Trillium maculatum

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Trillium maculatum
160228 trillium maculatum.jpg
Scientific classification edit
Kingdom: Plantae
Clade: Tracheophytes
Clade: Angiosperms
Clade: Monocots
Order: Liliales
Family: Melanthiaceae
Genus: Trillium
Species:
T. maculatum
Binomial name
Trillium maculatum
Synonyms[1]
  • Trillium maculatum f. luteum J.D.Freeman
  • Trillium maculatum f. simulans J.D.Freeman

Trillium maculatum, the spotted wakerobin[2] or spotted trillium, is a species of flowering plant in the family Melanthiaceae. It is found only in the eastern United States (Alabama, Georgia, South Carolina, North Carolina and northern Florida).[3][4][5]

Trillium maculatum is called "spotted" because of irregular dark splotches on the leaves and stems. It is a perennial herbaceous plant that flowers early February to early April.[6] The flower petals are deep red or reddish-purple but occasionally yellow.[7]

Bibliography[edit]

  • Case, Frederick W.; Case, Roberta B. (1997). Trilliums. Portland, Oregon: Timber Press. ISBN 978-0-88192-374-2.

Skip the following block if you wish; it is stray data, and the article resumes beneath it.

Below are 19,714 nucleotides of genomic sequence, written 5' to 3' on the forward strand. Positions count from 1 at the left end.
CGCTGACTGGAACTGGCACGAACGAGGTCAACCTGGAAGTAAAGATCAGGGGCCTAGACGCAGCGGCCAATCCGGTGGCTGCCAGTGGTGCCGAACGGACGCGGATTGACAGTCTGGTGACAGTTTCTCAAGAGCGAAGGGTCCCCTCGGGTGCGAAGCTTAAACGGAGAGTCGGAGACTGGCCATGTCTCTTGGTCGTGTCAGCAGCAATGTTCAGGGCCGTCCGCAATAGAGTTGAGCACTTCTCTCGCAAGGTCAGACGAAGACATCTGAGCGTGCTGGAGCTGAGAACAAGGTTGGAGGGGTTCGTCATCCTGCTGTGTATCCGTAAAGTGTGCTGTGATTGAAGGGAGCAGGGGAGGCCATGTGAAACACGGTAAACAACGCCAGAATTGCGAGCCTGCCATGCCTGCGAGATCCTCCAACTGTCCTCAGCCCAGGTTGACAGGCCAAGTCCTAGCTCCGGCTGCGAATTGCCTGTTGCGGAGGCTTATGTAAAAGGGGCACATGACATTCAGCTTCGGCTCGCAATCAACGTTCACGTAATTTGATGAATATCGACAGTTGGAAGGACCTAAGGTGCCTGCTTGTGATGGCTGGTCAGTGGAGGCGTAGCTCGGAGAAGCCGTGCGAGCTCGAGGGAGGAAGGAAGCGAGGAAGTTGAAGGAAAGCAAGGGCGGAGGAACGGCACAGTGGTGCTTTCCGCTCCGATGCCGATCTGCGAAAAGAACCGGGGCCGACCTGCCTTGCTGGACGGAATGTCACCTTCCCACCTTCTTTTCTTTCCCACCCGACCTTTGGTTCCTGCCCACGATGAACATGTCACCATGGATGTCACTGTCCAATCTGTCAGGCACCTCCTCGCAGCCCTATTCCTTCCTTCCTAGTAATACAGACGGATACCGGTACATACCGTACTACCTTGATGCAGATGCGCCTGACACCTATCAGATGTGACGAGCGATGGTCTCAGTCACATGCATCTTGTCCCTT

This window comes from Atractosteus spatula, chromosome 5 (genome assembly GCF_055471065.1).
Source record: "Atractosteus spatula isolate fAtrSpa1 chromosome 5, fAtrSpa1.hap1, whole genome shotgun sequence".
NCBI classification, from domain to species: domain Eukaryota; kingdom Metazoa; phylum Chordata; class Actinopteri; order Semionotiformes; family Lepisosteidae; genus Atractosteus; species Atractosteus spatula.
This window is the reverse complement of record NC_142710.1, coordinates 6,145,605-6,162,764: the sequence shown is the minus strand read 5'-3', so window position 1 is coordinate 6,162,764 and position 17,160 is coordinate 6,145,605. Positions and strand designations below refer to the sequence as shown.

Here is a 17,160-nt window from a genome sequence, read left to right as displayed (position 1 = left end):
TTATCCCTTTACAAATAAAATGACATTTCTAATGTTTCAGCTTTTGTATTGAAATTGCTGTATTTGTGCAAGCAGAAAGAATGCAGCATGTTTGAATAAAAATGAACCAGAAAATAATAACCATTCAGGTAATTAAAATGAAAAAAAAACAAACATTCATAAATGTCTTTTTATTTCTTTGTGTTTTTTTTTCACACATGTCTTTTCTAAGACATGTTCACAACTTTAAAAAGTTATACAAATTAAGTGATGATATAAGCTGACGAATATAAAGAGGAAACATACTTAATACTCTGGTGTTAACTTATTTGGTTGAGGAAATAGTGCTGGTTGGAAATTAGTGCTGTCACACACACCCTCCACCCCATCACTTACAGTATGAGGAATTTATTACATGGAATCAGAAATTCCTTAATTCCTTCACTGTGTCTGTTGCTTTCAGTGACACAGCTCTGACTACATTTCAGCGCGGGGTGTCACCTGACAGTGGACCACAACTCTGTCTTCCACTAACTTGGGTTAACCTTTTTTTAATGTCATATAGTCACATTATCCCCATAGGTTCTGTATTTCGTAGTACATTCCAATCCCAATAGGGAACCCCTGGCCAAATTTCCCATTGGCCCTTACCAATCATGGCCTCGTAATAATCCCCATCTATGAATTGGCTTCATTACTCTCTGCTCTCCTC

References[edit]

  1. ^ "Trillium maculatum". World Checklist of Selected Plant Families (WCSP). Royal Botanic Gardens, Kew. Retrieved 9 October 2019.
  2. ^ "Trillium maculatum". Natural Resources Conservation Service PLANTS Database. USDA. Retrieved 15 December 2015.
  3. ^ Rafinesque, Constantine Samuel 1830. Medical Flora 2: 103
  4. ^ Freeman, J. D. 1975. Revision of Trillium subgenus Phyllantherum (Liliaceae). Brittonia 27: 1–62.
  5. ^ "Trillium maculatum". County-level distribution map from the North American Plant Atlas (NAPA). Biota of North America Program (BONAP). 2014. Retrieved 9 October 2019.
  6. ^ Stritch, Larry. "Spotted Trillium (Trillium maculatum)". United States Forest Service. Retrieved 7 October 2019.
  7. ^ Case Jr., Frederick W. (2002). "Trillium maculatum". In Flora of North America Editorial Committee (ed.). Flora of North America North of Mexico (FNA). 26. New York and Oxford – via eFloras.org, Missouri Botanical Garden, St. Louis, MO & Harvard University Herbaria, Cambridge, MA.

External links[edit]